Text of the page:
Our Story Begins
A Spectacular Failure

I have had a lot of successes in my near six-year adventure as a single parent.

But make no mistake.  I’ve had a lot (lordy a whoooolllle lot) of failures, too.

This week brought a number of those to the fore.  In some ways they are things that I didn’t anticipate and in others . . . well they’re just strange happenstances that technology and modern life had overtaken, something I hadn’t even anticipated.

This all started with a trip to the orthodontist, by the way.  Bear with me, it makes sense.  One of my twin boys had an appointment at the doctor to get his braces adjusted and see where he’s going.  It’s not unusual.  Still, I’m working more than a few miles from home so it’s not like I can drop everything and take him most times.  I asked my daughter, who is now able to drive, to take him.  She’s done it before, so I wasn’t too worried.  She called me in the middle of the morning and informed me that I’d gotten her schedule wrong.  She needed to be called out from school so she could go get him.

Failure number one.  (It’s a small one, I’ll admit)

Fast forward a bit.  It’s now 15 minutes past appointment time, the kids have left the house more than an hour ago . . . and the orthodontist is calling asking if I’m going to make it to the appointment or not.  

You can imagine what’s going through my head.  So I call my daughter’s cell phone.  Nothing.
I text her.  Nothing.
I call again.  I text again.
Nothing.  Nothing.

You can imagine where my head is going right now.  Bear in mind, too, my daughter has not had an amazing track record for smart vehicular decisions in the last few weeks, either.  I’m not convinced things are good.

Related: Our Story Begins: That Terrible Call

Ten minutes later a call from the same orthodontist is my daughter.
“My phone died and I couldn’t use Google maps.  I was lost.”

Aaaand . . . there’s failure number two.  

“You have been there before!”
“Not without my phone guiding me,” she says.  I appropriately roll my eyes, though she cannot see.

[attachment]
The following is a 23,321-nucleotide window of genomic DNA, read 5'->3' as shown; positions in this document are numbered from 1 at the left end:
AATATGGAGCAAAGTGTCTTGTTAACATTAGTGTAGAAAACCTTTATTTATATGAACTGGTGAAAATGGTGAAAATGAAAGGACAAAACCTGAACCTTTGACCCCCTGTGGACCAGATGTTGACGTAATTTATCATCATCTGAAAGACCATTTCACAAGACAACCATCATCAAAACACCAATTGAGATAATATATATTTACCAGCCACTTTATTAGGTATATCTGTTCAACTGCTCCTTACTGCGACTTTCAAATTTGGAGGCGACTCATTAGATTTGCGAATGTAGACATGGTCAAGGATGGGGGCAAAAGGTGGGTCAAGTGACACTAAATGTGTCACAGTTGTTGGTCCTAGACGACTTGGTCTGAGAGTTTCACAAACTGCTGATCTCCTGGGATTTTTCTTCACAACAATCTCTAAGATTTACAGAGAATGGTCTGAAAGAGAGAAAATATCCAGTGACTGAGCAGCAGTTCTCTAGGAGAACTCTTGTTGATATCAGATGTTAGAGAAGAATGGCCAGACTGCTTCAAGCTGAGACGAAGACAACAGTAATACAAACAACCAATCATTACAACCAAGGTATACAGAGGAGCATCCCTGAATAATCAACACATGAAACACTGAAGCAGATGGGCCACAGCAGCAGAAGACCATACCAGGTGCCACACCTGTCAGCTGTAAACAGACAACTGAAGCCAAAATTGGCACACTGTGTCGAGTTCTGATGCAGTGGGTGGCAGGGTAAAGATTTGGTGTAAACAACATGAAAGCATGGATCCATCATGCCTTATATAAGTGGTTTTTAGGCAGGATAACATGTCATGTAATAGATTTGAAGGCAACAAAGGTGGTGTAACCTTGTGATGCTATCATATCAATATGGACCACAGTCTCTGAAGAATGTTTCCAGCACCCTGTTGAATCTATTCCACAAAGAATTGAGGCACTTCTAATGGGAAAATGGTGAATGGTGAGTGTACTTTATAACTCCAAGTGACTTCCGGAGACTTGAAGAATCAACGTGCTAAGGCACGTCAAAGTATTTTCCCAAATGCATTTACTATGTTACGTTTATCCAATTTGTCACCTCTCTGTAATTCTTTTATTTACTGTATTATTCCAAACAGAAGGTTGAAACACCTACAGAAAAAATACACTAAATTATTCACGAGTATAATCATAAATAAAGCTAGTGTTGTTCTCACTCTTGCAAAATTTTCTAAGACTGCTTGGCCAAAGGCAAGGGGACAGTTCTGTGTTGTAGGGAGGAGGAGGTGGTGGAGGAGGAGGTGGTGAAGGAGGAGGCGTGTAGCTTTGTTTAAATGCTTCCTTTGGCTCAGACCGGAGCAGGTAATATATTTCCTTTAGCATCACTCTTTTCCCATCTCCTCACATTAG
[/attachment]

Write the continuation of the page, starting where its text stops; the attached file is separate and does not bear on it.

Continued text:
It gets better.  On my way home, roughly 5:30pm, a full 2 1/2 hours after the appointment, my daughter . . . who has just driven to the orthodontist calls.  She’s at a Wells Fargo charging her phone because she doesn’t know how to get home.  Without a phone.  In a city where she’s been a dozen times before, even driven.

Yes.  I lectured that somehow, some way, I was able at her age to get around not just my city but several states without a phone.  I also reminded her . . . a phone is just that: a phone.  It’s for emergencies.  It’s not a study tool at school, she has a laptop for that!  All of these things I imparted.  

That . . . and the fact she could ask for directions! 

Failure number three: prepared for life minus technology.

This brought up a lot of things I realized my kids need to know.  I’m not a huge NRA card carrying 2nd Amendment man, but as a born and bred Midwesterner I feel like my kids should at least know how a gun operates, how to shoot one, how to clean one, and how dangerous and powerful they are.  They should know how to use a knife – even a Swiss Army knife – without cutting themselves.  

My boys are tired of hearing from me how to treat women.  
“If you ask someone out,” I say, and they now inevitably answer “you pay the bill!  We know, Dad, you never stop telling us!”
They should know how to change a tire and change the oil in their car and how to change a radiator hose.

It may not seem like they are things they have to worry about.  But what if they’re by themselves on the side of a road?  What if, god forbid, they found a gun somewhere . . . would they know how to safely handle it and get it to authorities?

Yes . . . they’re not the biggest things in the world to have to worry about.  But I worry.  The reason?

I don’t have a lot of time left with my kids.  It’s abundantly clear they still have a lot to learn.

What about you.. do you feel like there are so many lessons and not enough time?